Traceability rules have an overall positive influence on public opinion on food safety, and a favourable impact on the marketing of non-GM products due to the persisting negative perception of GM products by consumers[5]. One Member State also reported that these rules had a positive effect on small enterprises thanks to the improved control framework, thus resulting in less economic damage. Another Member State reported that small enterprises avoid buying GM ingredients because of the administrative and financial burdens associated with the EU traceability rules[6].

Several other problems have been indicated. One Member State reported that only large enterprises have systems for requesting assurances and certificates, and verification systems, such as demanding analytical reports or taking samples (though it should be noted that analytical reports and/or sampling are not required under the Regulation). Under Article 4(1) of the Regulation, operators are solely responsible for the written transmission of the unique identifier and of information to the effect that the product contains or consists of GMOs.

Another Member State reported that operators are not always aware of their obligation to keep the respective documentation for five years and that only in a few cases is this done. Some Member States mentioned practical problems in applying the traceability rules, such as when the origin of GMOs cannot be proved or when the products are not labelled properly at the beginning of the production chain.

It is generally agreed that the EU food industry remains reluctant to use GM products. In some Member States, the majority of food and feed operators initially refused GM products to avoid compulsory labelling, which in their view would entail additional costs. However feed operators later compromised against the background that almost all marketed soybean meal imported into the EU was genetically modified. One overseas association expressed concern at the fact that EU food processors and retailers had stopped using soybean oil from the US, because the resulting food and feed products would be labelled as GM even if no DNA from the modification appears in the oil, and deplored the fact that such products required labelling.

3. INTERPRETATION, IMPLEMENTATION AND EFFECT OF LABELLING RULES

Most Member States reported no problems with way labelling rules were being interpreted by officials. A few Member States noted a lack of clarity about the precise differences between the scope of the Regulation and Regulation (EC) No 1829/2003 for GM food and feed. Another Member State was unclear about the labelling of some types of food and feed produced from GMOs which are used only for industrial purposes (e.g. oil used for cleaning frying pans) and about the precise interpretation of the term "food and feed produced from GMOs". A further Member State reported a lack of clarity among industry representatives concerning the need for labelling of particular products (e.g. fermentation products vis-a-vi s soya oil)[7].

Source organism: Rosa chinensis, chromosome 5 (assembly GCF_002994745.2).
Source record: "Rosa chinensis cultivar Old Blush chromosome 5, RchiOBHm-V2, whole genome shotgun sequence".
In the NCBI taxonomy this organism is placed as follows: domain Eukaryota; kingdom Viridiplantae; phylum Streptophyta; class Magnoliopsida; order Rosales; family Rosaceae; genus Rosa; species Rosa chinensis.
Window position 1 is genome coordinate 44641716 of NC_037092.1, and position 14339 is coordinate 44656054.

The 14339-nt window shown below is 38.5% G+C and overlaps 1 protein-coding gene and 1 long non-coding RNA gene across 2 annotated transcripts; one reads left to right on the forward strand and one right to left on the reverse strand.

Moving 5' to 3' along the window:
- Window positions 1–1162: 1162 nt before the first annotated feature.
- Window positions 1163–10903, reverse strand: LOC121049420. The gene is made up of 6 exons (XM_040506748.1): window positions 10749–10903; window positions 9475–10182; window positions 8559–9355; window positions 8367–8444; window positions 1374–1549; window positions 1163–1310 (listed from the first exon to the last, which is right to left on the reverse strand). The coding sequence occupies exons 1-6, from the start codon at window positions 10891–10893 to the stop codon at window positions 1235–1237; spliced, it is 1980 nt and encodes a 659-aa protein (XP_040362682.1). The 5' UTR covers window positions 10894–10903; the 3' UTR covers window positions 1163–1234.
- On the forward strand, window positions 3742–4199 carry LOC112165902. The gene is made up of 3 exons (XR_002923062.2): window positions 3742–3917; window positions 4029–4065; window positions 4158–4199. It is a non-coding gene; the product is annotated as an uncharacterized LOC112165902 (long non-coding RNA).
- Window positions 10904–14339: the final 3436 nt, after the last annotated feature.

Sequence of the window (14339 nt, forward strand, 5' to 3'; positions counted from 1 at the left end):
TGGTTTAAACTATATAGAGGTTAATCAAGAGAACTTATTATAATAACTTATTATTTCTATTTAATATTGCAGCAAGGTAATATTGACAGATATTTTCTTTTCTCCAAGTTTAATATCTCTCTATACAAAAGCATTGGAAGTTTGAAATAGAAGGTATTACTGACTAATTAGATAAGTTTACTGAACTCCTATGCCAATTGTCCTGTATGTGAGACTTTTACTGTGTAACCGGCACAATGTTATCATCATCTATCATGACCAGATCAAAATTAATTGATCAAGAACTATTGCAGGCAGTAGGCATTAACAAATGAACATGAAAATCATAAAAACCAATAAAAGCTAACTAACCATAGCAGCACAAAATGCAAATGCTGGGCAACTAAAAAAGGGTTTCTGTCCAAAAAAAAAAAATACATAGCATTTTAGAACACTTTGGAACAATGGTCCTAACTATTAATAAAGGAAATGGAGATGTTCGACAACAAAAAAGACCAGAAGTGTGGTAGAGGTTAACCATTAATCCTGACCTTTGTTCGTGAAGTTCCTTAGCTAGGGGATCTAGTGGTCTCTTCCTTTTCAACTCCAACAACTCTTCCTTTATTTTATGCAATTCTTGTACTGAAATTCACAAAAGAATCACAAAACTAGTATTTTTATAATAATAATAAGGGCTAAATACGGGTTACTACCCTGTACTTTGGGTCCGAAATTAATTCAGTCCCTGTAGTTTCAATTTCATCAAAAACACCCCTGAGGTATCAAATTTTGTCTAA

Member States generally consider the labelling rules to be running smoothly. Identified problems concern mislabelling (e.g. labels indicating that a product "may" contain GMOs), negative labelling in breach of national legislation (e.g. "non-GM" or "GM-free"), lack of documentation indicating GM presence in non pre-packaged products, and lack of labelling despite the 0.9% threshold being exceeded. One Member State felt that the option for operators to indicate either that "This product contains GMOs" or "This product contains genetically modified (name of organism(s))" on a label (Art. 4(6) of the Regulation) might prevent the final recipient from knowing precisely how much GMO the product contained.

Most Member States reported that labelling rules produced effects on the market and consumers, such as more informed choice, more efficient prevention of deceptive practices and an increase in consumer demand for non-GM ingredients in the food chain. However, and because of the 0.9% threshold, some Member States indicated that for GMOs such as feedingstuffs, the unavailability of information about the adventitious or technically unavoidable presence of GMOs below the 0.9% made it impossible to purchase entirely GM-free products.

4. LABELLING THRESHOLDS AND ADVENTITIOUS PRESENCE OF GMOS

The majority of Member States have indicated no particular problems with the proper application of thresholds (0.9%) for the exemption from labelling of food and feed products. Random samplings and laboratory analyses are the usual practice, and a few infringements (such as mislabelling) have been noted. Member States usually check certificates from suppliers, technical data sheets and identity preservation of the product.

However some Member States pointed to the need to resolve the threshold issue in the case of stacked events. There are practical difficulties when a mixture of grains, flours or a processed product has to be analysed, as they might contain different ingredients produced from the same raw material, e.g. starch and flour from maize. Some Member States and stakeholders also pointed to the need for labelling thresholds for the presence of GMOs in seeds. The Commission is currently carrying out an impact assessment to examine this issue.